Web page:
Tuesday, April 7, 2009
Frost, Helen. 2008. DIAMOND WILLOW. New York: Farrar, Straus & Giroux. ISBN 9780374317768 [Suggested Grade Levels 4-10]
Willow is a twelve-year old girl who fits in with the family sled dogs more than with her schoolmates. After much wrangling she is allowed to take the dogs on a solo trip to her grandparents’ house. Her lack of attention during the trip results in a bad accident that injures the best of the dogs. She feels guilty, and she wants to regain the respect of her family, friends, and the dogs by attempting the trip once again. Disaster is avoided this time, thanks in part to the spirits of her ancestors watching over through animals along the trail.
The format of this story is intriguing. As the author explains in an introductory note, “diamond willow” is a type of willow wood that bears diamond-shaped scars under the exterior bark. Whittling away the bark reveals the beautiful patterns. Willow’s narration is told in poetry that has this symbolic shape. Additionally, certain words within each poem are bolded, so that when read in sequence, the reader discovers more of Willow’s thoughts. The poetry is interrupted by prose written in the viewpoint of Willow’s ancestral spirits who are “watching over” her. Their perspectives attribute foreshadowing and reassurance throughout.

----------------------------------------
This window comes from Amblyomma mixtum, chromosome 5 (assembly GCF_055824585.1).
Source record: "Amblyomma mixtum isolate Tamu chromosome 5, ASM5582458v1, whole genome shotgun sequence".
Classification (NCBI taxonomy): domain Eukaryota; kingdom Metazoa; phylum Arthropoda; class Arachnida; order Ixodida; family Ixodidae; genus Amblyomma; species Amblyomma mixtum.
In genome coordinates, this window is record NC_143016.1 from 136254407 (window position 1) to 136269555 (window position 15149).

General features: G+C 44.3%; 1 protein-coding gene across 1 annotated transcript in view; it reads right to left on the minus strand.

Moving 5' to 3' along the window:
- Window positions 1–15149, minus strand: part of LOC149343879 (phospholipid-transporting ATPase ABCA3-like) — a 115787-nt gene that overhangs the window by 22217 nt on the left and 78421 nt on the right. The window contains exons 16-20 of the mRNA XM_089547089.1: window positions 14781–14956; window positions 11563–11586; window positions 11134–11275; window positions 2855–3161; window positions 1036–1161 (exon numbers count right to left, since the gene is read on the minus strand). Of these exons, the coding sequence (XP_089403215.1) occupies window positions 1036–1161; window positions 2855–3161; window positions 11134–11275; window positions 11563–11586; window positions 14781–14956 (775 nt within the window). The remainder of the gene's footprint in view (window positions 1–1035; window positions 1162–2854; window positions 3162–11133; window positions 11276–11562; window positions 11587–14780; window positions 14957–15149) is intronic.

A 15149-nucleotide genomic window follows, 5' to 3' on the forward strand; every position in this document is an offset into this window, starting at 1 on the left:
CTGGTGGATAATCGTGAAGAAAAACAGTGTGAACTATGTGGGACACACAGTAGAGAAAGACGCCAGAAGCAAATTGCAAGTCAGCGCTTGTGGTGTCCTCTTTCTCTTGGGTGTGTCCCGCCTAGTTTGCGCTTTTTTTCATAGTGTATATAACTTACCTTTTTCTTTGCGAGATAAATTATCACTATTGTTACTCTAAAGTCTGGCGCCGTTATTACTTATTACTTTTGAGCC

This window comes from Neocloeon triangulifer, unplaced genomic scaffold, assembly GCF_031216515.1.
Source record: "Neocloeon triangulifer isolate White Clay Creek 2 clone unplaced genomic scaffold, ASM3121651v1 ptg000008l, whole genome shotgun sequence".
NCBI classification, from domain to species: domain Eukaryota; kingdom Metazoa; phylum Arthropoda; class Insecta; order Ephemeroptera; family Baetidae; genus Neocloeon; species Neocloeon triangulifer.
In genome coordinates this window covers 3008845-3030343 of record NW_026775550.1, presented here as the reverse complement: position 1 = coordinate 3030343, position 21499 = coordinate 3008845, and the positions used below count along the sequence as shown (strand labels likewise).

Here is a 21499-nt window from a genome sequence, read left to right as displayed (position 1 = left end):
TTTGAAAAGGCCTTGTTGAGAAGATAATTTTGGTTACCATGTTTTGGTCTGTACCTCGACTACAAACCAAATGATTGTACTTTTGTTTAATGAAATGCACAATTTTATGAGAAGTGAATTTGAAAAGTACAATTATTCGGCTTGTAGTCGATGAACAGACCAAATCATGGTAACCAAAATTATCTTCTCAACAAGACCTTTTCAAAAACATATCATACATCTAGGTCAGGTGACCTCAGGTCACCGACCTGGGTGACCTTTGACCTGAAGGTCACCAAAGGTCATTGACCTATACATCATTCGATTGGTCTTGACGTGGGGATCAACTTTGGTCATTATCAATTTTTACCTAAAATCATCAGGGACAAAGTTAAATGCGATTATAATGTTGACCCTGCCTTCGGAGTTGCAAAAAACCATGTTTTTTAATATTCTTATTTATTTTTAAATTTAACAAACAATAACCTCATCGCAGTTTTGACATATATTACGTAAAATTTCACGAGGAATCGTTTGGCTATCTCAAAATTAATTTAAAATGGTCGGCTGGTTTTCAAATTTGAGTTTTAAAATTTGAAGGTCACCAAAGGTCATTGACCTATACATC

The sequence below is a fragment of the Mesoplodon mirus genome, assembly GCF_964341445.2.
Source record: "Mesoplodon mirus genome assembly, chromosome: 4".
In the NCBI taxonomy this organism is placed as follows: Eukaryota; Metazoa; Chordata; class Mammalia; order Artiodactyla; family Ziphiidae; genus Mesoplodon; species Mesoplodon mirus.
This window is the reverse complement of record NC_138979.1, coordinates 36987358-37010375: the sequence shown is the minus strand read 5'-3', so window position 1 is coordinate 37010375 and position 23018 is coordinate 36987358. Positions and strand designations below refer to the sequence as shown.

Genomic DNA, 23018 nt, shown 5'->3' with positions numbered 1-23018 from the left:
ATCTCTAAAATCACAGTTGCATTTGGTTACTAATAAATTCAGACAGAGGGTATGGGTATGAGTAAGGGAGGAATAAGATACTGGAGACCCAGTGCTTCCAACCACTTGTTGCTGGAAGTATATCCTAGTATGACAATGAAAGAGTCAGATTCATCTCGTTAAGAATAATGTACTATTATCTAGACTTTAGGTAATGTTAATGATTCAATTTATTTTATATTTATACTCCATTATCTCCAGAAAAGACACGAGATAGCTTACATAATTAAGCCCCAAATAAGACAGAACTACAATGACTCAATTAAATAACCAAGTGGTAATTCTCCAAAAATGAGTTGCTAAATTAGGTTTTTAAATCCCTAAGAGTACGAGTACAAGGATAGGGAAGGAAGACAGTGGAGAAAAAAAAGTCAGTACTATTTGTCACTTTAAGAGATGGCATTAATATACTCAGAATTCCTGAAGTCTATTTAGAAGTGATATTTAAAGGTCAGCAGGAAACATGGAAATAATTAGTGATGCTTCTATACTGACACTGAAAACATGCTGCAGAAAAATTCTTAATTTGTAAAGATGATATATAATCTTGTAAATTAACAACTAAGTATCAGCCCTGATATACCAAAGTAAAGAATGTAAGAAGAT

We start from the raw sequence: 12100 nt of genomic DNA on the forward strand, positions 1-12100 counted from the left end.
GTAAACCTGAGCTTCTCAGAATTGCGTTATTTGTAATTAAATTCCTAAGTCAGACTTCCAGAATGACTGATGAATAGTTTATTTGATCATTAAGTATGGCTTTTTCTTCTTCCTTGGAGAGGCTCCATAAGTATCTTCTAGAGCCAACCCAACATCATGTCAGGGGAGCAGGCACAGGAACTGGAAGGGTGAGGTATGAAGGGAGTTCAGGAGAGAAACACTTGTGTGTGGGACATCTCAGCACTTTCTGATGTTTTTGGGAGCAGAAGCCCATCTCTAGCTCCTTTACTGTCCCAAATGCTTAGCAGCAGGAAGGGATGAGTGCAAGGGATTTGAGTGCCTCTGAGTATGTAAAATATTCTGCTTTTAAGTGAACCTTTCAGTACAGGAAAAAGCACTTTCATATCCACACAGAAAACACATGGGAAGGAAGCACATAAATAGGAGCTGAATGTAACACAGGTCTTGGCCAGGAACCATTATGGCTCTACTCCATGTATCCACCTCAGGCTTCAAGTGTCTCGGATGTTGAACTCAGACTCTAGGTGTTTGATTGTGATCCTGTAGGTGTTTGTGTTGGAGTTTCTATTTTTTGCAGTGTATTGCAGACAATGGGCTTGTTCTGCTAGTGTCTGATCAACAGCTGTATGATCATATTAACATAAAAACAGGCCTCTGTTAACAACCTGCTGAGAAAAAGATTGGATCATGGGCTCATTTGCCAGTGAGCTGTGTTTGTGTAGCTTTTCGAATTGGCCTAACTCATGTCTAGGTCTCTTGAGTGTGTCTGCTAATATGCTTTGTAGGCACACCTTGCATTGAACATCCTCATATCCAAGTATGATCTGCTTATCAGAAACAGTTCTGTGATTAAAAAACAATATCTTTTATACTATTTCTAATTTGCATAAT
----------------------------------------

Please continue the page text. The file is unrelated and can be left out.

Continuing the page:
The Athabascan belief regarding animal spirits is a strong element of the story. Research Native American traditions in Alaska, focusing on how those traditions affect the lives of young tribe members. Discuss the similarities and differences between youngsters who grow up in tribal communities and those that don’t.
Other novels that highlight Athabascan and Native American beliefs:
Smelcer, John. THE TRAP. ISBN 9780805079395
Wallis, Velma. TWO OLD WOMEN: AN ALASKA LEGEND OF BETRAYAL, COURAGE, AND SURVIVAL. ISBN 9780945397182
By Rebecca S. McKee